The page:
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Paul Stoops

322 posts in 1219 days


#7 posted 02-25-2012 03:09 AM

My Ridgid R4511 hybrid table saw spins up more quickly on 240VAC and seems to shudder less when slowing to stop.

-- Paul, Auburn, WA

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canadianchips

1831 posts in 1655 days


#8 posted 02-25-2012 03:30 AM

Under heavy cutting conditions the motor will last longer. If you look on the tag on the motor it will say something like 15 amp at 120v and 7.5amp on 220volt. AMPS is what creates the heat. The more AMPS you need to run (heavy loads) the hotter the wiring will get. So keeping the wires cooler helps give you constant power to the motor, which in turn makes the motor run cooler, therefore it will last longer. There is more detailed explanation, this is quick explanation.
As far as saving money. LITTLE difference. AMPS x VOLTS = WATTS.
120 volt x 15 amp = 1800Watts
220 volt x 7.5 amp = 1650Watts TOPAMAXSURVIVOR where are you lately ?

-- "My mission in life - make everyone smile !"

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knotscott

5473 posts in 2034 days


#9 posted 02-25-2012 03:57 AM

220 volt x 7.5 amp = 1650Watts

“220v” is sort of a misnomer from years past… actual voltage will be closer to 240v, so 1800 watts for that too.

-- Happiness is like wetting your pants...everyone can see it, but only you can feel the warmth....

View buffalosean's profile

buffalosean

174 posts in 2045 days


#10 posted 02-25-2012 04:23 AM

you”ll notice the blade gets up to speed faster. Its as if the motor is more consistent and does not labor as much during tasks. If your reconfiguring your electrical, its a no-doubter.

As far as efficiency, I’m not an electrician and I’m not a betting man, but i’d say the difference varies, depending on the quality of the motor itself.

-- There are many ways to skin a cat...... but, the butter knife is not recommended

View Vrtigo1's profile

Vrtigo1

432 posts in 1650 days


#11 posted 02-25-2012 04:39 AM

Yeah, folks get all kinds of confused when you start talking 120 vs 240. As in, usually you see it referenced as 220, and I’m not sure why because as knotscot said, the aggregate voltage is actually 240. But, when you compare load, say you have a saw that wants 20A at 120V and 10A at 240V, you look at the numbers and say hey I’m only using half as much electricity at 240V! Not really, as has also been pointed out, amps times volts = watts, which is what the your power meter counts and the wattage draw will be the same regardless of operating voltage. How you get away with less current draw / smaller gauge wire is instead of running the load on one “phase” (I quote that because I know it’s the wrong terminology, but not sure what else to call it) with 120V, with 240V you’re spreading the load across both phases. If you look at the power feed from the pole to your house, you’ll see that there are two hot wires coming in. Each of these is 120V, and when you use both, that’s how you get 240V. Similarly, that’s why your dryer plug (if it’s a newer dryer anyway) has four conductors instead of three (two hots, a neutral and a ground). So when you spread the load over two phases, each phase only has to supply half of the total load, so for your saw that pulls 20A at 120V, each of the two 120V legs in your 240V circuit only has to supply 10A, so you can use a smaller gauge wire and/or run the wire further. 240V is also kind of confusing when it comes to amp rating because if you were to pull the cover off your breaker box, you’ll see that a 240V breaker has two hot wires coming off of it. If you were to use an ammeter on a circuit connected to a saw that draws 10A at 240V and you measured the amperage draw on each leg of the 240V circuit, you would see 10A on each leg, so TO ME that adds up to 20A, which just kind of goes even further to show you that you’re using the same amount of power regardless of the voltage.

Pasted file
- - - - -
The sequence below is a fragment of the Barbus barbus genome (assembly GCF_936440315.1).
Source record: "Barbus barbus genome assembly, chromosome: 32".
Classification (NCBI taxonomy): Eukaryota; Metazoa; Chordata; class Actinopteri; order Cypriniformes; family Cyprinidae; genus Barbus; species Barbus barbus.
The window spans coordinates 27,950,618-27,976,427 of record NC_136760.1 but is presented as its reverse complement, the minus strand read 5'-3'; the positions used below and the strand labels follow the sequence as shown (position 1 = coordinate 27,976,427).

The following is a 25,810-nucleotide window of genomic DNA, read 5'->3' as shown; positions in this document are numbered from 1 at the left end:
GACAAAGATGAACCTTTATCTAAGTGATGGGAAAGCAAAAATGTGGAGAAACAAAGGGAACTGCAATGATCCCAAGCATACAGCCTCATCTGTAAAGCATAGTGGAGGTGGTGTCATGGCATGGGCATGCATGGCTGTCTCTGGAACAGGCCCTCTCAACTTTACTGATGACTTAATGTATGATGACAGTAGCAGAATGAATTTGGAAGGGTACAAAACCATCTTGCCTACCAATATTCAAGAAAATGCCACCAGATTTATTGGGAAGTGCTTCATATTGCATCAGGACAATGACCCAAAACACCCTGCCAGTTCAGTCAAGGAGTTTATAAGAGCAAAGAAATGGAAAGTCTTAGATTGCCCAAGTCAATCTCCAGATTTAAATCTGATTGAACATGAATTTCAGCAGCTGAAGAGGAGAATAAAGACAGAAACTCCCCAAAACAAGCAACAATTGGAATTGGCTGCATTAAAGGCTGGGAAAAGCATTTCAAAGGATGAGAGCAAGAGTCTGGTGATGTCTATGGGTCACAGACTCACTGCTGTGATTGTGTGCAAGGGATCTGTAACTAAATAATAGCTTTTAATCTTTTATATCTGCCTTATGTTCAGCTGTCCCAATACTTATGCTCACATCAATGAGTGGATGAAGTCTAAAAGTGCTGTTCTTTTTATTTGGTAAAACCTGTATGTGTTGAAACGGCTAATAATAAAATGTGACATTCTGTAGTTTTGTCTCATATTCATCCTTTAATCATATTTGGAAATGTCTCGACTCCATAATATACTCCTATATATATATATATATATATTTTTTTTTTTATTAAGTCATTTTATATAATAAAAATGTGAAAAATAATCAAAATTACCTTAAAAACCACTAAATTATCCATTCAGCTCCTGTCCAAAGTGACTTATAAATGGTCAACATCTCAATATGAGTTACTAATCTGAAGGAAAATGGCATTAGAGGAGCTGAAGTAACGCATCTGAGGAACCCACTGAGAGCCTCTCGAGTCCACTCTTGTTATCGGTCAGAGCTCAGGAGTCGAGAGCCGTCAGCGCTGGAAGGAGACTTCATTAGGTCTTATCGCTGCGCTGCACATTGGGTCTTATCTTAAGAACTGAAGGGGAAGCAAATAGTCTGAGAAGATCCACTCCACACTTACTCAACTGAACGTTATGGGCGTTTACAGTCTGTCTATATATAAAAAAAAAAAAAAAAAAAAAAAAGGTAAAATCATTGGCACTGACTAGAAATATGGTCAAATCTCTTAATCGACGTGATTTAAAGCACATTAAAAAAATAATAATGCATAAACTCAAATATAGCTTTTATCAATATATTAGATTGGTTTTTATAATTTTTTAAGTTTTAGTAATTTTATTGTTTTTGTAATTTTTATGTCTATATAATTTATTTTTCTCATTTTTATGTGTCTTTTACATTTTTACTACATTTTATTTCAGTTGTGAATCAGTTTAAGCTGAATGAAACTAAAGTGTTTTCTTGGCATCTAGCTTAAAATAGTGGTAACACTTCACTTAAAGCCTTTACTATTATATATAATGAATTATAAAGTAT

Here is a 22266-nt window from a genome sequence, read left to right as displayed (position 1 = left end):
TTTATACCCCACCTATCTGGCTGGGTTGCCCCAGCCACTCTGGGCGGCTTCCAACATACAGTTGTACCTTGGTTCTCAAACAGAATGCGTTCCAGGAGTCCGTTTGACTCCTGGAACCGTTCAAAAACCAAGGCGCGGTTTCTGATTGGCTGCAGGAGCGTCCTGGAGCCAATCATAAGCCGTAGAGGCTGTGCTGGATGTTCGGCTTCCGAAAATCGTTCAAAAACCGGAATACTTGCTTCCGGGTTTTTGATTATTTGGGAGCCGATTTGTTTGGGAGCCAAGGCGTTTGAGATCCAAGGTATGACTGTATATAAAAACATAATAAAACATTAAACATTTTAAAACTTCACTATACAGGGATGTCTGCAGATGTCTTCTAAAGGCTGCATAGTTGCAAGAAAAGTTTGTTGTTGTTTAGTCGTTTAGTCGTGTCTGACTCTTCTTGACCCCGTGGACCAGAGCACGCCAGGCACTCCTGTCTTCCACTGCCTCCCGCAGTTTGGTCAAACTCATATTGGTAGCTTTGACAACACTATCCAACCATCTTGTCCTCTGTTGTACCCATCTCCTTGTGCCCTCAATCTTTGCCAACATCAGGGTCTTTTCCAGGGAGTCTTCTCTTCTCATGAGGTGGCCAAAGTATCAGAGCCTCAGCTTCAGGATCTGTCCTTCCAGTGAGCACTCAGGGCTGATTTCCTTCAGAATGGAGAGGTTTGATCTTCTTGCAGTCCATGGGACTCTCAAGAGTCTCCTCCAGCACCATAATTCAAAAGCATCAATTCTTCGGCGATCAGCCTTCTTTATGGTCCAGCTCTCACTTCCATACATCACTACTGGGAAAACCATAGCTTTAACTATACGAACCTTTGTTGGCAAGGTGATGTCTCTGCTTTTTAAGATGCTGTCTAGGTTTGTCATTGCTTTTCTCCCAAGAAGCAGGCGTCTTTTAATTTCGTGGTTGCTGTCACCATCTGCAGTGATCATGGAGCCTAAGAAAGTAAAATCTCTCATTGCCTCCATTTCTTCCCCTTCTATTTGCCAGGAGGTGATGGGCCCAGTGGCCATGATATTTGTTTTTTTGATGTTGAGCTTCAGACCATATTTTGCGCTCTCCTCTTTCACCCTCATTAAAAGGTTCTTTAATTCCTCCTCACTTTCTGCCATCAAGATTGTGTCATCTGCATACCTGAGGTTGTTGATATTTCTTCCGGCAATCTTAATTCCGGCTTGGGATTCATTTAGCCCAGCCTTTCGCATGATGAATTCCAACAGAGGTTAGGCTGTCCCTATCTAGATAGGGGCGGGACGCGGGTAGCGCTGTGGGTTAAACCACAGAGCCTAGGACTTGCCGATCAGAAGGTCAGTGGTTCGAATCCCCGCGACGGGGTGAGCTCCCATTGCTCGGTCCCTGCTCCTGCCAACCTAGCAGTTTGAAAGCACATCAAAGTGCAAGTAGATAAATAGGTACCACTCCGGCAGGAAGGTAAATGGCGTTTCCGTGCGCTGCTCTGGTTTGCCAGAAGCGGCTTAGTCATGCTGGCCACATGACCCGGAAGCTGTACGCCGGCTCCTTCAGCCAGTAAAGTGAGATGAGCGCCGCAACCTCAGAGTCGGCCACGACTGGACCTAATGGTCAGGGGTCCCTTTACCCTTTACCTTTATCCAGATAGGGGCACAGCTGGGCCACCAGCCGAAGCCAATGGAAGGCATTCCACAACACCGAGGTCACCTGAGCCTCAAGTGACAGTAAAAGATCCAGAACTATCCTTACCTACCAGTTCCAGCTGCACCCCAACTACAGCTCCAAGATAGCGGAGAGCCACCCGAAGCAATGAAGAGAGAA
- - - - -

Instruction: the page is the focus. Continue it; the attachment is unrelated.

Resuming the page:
Sorry for the rant. I feel obliged to mention that I am not an electrician and you probably shouldn’t rely on anything I’ve said as I’m only basing it off of what I’ve picked up from personal experience.